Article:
This is the best Beach Boys album that they DIDN'T release between 1979's "L. A. (Light Album)" and 1985's "The Beach Boys". (I don’t' even wanna get started on 1980's "Keepin' The Summer Alive"!) But surprise! This isn't the Beach Boys, but an "incredible simulation" by Alan Boyd. You might recognize his name as an award-winning documentary filmmaker (receiving a Grammy nomination in 2001 for ENDLESS HARMONY) and historical footage archivist.

As it is presented, CHANNEL SURFING is a little crowded. In addition to the "regular" songs are two that I call "commercial jingles": "Down South in San Diego" and "Beach Boys Britain". While these are great mementoes from Beach Boys fan gatherings, they take away the focus from the rest of the fabulous songs. Then there are 3 instrumentals which aren't totally of a 'Beach Boys' style: "Miss America 1926" (Which feels more like a Van Dyke Parks tune than a Beach Boys tune!), "For A Summer Night", and "Hollywood The Unusual". These are nice tunes, but just seem a little out of place. If you take out the aforementioned songs, what is left is a phenomenal album of Beach Boys influenced music! "Channel Surfing" is simply a fabulous song that begs for replay. "Busy Doin' Something" parodies the Beach Boys song, "Busy Doin' Nothin' (1968 "Friends" ALBUM) AND I love the first half of the song (The spoken word at the later half is a little hoaky). Other highlights include: "You're The Beautiful" (beautiful ballad in the grand Beach Boys tradition!) and "Down South California" (another keeper!). Finally the CD ends with an "Untitled Track” which sounds like the little brother of "Little Pad" from "Smiley Smile" - cool ending to a CD!

Kudos to Alan because CHANNEL SURFING feels like that "long lost" Beach Boys album that you wished the band had made between 1979-1985!
www.boydproductiongroup.com
Rating:

Review by Ronnie



The A-Sides,“You Better Not Choke” b/w “Thirty Days” [7” vinyl] (Pint Size Records)
This is a really great record! I love the sound they have. It’s like you’ve found a long lost garage rock classic in some dusty old record bin. The A-Sides are an Atlanta based band made up of husband and wife team Adam and Stephanie Leland. Their website bio states that they play a combination of rockabilly, r&b and Merseybeat. That’s an okay description but I would definitely insert sixties style garage rock into that list. This is my latest favorite slab of vinyl. If you’re a garage fiend like myself, you’ll definitely want to check out the A-Sides.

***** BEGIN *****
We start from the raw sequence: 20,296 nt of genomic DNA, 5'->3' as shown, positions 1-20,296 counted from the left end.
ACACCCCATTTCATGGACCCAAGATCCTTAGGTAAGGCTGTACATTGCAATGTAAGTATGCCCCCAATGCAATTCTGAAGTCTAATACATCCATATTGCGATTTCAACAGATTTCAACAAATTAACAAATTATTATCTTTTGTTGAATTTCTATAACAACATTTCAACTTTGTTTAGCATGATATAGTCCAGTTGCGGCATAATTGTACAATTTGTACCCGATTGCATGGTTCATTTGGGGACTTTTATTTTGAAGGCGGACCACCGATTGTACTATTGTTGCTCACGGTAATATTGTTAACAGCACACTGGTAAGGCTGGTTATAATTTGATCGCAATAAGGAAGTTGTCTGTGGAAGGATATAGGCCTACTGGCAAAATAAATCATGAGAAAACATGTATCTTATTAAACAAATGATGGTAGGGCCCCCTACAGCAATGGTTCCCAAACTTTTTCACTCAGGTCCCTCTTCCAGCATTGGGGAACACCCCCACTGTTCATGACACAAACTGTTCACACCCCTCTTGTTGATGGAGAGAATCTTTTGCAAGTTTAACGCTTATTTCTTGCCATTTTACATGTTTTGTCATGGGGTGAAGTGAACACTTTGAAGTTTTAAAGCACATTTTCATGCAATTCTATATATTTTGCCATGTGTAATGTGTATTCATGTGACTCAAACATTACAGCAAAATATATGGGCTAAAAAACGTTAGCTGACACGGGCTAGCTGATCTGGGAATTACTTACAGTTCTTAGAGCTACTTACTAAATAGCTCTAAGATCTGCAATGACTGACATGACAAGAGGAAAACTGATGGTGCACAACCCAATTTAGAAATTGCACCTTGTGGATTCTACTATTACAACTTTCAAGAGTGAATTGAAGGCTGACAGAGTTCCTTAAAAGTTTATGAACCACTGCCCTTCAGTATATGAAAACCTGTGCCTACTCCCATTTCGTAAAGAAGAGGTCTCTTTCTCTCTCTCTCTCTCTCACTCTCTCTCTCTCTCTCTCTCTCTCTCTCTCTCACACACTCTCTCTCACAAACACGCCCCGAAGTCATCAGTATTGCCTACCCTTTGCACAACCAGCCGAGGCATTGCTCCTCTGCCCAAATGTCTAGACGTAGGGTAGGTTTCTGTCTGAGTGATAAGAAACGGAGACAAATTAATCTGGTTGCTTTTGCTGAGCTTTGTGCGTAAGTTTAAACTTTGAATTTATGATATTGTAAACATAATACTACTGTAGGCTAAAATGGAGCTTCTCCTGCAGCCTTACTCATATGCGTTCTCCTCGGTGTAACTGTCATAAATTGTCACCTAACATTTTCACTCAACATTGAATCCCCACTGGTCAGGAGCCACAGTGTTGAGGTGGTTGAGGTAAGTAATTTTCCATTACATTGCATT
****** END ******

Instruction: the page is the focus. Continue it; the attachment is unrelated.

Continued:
www.theasides.com
Rating:

Review by J.R. Oliver


Lakota,"Hope For The Haunted" (Pop Up Records)
Thundering in from the high plains comes this 4 piece band from NYC. Fear not, they are not the latest electro-clash band from Williamsburg. Rather-Lakota is a band that features ringing guitars, emotion drenched vocals and a rhythm section that is tighter than a tin drum. They’ve been compared to Bob Mould and Superchunk, but really the band sports their own distinctive voice after only one previous EP to their credit. The title track (also conveniently track #1) kicks it into overdrive and the CD never lets up from there.

“Ember” features soaring vocals that Trevor Keith would be proud of while other cool songs on this disc include “Ornaments” and “Holiday Heart.” Get Hope For The Haunted before your friends do and maybe your nights won’t be so cold and dark and lonely. Ok, it won’t change the room temperature unless you jump around and start a pillow fight while rocking out to this platter. Lakota’s sound should leave your scalp burning and begging for a reprieve.
www.lakotarock.com
Rating:
and 1/2
Review by Sean Koepenick


Marc Bolan T. Rex,"Born To Boogie" (Sanctuary Records)